Obesity Epidemic: Supersized Nation Still Rules (cont.)

This year's diet research backs up Hill's finding:

Thumbs Up: Thin People Worldwide Eat 'Good' Carbs

A four-continent study showed the same pattern: The thinnest people in the world eat the most carbs. This comes from a survey of 4,000 men and women living in the U.S., U.K., Japan, and China.

"Without exception, a high-complex-carbohydrate, high-vegetable-protein diet is associated with low body mass," reports researcher Linda Van Horn, PhD, of Northwestern University in Evanston, Ill. She presented her findings at the 44th American Heart Association Annual Conference on Cardiovascular Disease Epidemiology and Prevention this year.

This high-carb diet is full of high-fiber vegetables, fruits, beans, and whole grains -- not french fries, not white rice, and certainly not doughnuts. Also, those who exercised more tended to be lighter -- even though they ate more calories, Van Horn reports. High-protein diets were associated with higher body weight, she says.

Thumbs Up: Low Fat for Slow Weight Loss

This year, two studies pitted a low-carb diet against a low-fat diet. The upshot: Low-carb is good for a quick, six-month weight-loss program. But over one year's time, both diet groups lost similar amounts of weight -- 11 to 19 pounds on the low-carb diet and 7 to 19 pounds on the low-fat diet.

One big difference: The low-fat group simply lost weight more slowly, reports study researcher Frederick F. Samaha, MD, with the Philadelphia Veterans Affairs Medical Center. Both groups of dieters had difficulty, however, sticking with their diets.

Thumbs Up: Choose Carbs, Fats Wisely

This year, many of us also learned -- the hard way -- that many low-carb diets don't have staying power. Therefore, it's difficult sticking with them long term, reports Arne Astrup, MD, PhD, head of the Institute of Human Nutrition at the Centre for Advanced Food Research of the Royal Veterinary and Agricultural University in Copenhagen, Denmark.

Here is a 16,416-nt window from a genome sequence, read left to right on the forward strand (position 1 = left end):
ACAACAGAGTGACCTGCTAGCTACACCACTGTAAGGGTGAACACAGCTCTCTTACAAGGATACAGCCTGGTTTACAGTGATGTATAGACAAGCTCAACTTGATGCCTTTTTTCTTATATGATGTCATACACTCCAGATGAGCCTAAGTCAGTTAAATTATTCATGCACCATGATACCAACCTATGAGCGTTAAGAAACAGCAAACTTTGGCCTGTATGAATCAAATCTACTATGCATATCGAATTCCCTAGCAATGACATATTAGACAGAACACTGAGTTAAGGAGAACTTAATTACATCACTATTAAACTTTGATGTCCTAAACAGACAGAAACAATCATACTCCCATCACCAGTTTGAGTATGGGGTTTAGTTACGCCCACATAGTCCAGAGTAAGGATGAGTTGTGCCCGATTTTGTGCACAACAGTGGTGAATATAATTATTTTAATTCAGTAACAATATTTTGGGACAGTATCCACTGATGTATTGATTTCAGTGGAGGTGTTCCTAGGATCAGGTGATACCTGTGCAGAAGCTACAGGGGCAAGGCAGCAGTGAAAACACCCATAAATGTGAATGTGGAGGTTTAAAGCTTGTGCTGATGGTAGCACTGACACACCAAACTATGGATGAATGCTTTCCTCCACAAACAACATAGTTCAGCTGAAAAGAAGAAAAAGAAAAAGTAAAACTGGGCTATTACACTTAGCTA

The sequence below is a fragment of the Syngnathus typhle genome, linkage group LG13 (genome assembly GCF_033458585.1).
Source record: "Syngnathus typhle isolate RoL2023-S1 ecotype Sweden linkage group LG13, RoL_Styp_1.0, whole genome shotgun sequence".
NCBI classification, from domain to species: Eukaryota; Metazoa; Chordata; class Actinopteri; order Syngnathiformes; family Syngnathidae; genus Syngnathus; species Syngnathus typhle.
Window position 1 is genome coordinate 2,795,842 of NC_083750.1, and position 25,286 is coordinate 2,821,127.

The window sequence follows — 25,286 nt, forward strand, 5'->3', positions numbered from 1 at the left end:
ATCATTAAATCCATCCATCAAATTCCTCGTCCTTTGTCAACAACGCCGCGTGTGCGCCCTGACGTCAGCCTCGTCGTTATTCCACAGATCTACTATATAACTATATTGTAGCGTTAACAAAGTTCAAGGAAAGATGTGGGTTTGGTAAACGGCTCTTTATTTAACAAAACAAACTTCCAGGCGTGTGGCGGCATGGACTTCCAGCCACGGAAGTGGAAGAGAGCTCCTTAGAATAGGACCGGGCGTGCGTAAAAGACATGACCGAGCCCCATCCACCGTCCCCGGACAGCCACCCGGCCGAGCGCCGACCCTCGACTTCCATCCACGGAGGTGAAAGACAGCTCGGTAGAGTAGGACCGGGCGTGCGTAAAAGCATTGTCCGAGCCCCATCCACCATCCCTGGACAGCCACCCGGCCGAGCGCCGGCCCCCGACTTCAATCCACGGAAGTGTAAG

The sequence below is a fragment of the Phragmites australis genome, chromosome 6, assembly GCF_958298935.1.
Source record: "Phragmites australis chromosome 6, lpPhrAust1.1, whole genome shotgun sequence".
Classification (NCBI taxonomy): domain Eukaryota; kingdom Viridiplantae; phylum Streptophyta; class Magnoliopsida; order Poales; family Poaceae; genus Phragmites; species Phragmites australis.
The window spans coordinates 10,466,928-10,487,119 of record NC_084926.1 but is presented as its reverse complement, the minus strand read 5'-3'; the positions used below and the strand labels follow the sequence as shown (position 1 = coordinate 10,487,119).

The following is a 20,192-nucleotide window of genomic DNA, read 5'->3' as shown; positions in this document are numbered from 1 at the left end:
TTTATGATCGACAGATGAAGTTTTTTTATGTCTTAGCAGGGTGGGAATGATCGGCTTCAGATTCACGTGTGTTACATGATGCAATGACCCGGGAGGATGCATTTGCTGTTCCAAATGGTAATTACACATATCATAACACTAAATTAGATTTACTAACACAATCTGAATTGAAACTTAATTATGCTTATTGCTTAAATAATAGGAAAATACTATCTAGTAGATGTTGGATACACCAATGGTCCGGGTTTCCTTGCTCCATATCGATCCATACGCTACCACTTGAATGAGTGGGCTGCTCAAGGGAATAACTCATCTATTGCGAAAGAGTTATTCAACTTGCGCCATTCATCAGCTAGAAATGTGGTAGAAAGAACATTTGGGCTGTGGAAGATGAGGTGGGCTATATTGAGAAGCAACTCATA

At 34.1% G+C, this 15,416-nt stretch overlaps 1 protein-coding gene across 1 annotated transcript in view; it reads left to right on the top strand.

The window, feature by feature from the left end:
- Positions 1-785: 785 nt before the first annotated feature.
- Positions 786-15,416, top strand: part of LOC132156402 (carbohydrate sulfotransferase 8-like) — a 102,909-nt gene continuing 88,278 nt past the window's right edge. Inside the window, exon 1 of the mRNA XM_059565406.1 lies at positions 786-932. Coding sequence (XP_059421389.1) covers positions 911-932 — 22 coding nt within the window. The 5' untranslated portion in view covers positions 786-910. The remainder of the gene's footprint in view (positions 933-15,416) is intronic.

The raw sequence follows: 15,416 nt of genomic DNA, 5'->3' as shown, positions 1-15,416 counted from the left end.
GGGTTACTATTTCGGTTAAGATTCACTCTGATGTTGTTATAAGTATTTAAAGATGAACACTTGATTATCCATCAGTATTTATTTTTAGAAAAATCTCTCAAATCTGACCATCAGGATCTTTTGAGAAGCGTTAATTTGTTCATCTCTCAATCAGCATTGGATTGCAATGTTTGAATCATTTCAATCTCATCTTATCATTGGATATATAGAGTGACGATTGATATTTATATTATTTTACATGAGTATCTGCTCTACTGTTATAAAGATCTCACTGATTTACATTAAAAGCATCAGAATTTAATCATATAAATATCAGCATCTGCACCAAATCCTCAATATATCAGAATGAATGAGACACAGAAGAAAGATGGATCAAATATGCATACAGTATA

Astrup reviewed the scientific literature on low-carb diets like Atkins. For up to one year, a low-carb diet is more effective for weight loss than a low-fat diet. However, after one year, low-carb dieters begin regaining weight, he notes. Also, there were side effects: headache, muscle weakness, cramps, and diarrhea.

Thumbs Down: High-Fat Diet Never Good

When is a high-fat diet ever a good thing? Never, nutritionists say. There's big evidence that, when cutting carbs, beefing up fat just won't work. A poll involving 1,200 Minnesota residents found that, from 1999 to 2000, people's diets got better in terms of eating fewer high-fat foods and in daily cholesterol intake. But in 2001 and 2002, those diets got worse and worse.

The culprit? Likely it was the low-carb, high-fat diets that became increasingly popular during those years, says Mayo Clinic researcher Randal J. Thomas, MD. Any plan that increases the amount of saturated fat in your diet is "a problem," he writes. Saturated fat, which comes mostly from animal products, has been strongly linked to heart disease as well as weight gain.

But cut back too much on carbs, and your body -- including your brain -- "is probably suffering from the lack of glucose to burn, and that is disturbing the normal function of tissues," says Astrup.

"Everyone's writing the death certificate on low-carb," Hill tells WebMD. "People who have tried it say they just got tired of if. Eating a 25%-fat diet is something you can do in real life. But you also need one hour of exercise a day. That's the reality, if you want big weight loss. It's the price you pay for obesity. One hour a day keeps off 70 pounds a year."

SOURCES: Kathleen Zelman MPH, RD, director, nutrition, WebMD Weight Loss Clinic. James O. Hill, PhD, director, Center for Human Nutrition at the University of Colorado Health Science Center at Denver. North American Association for the Study of Obesity Annual Scientific Meeting, Las Vegas, Nov. 14-18, 2004. USA Today, Dec. 15, 2004. The New York Times, Dec. 5, 2004. WebMD Medical News: "Low-Carb Diets Work, but Safety Still an Issue." WebMD Medical News: "More Carbs, More Exercise = More Weight Loss." "Low-Carb Diet War: High-Protein vs. High-Fat." Low-Carb, Low-Fat Diets Get Similar Results."

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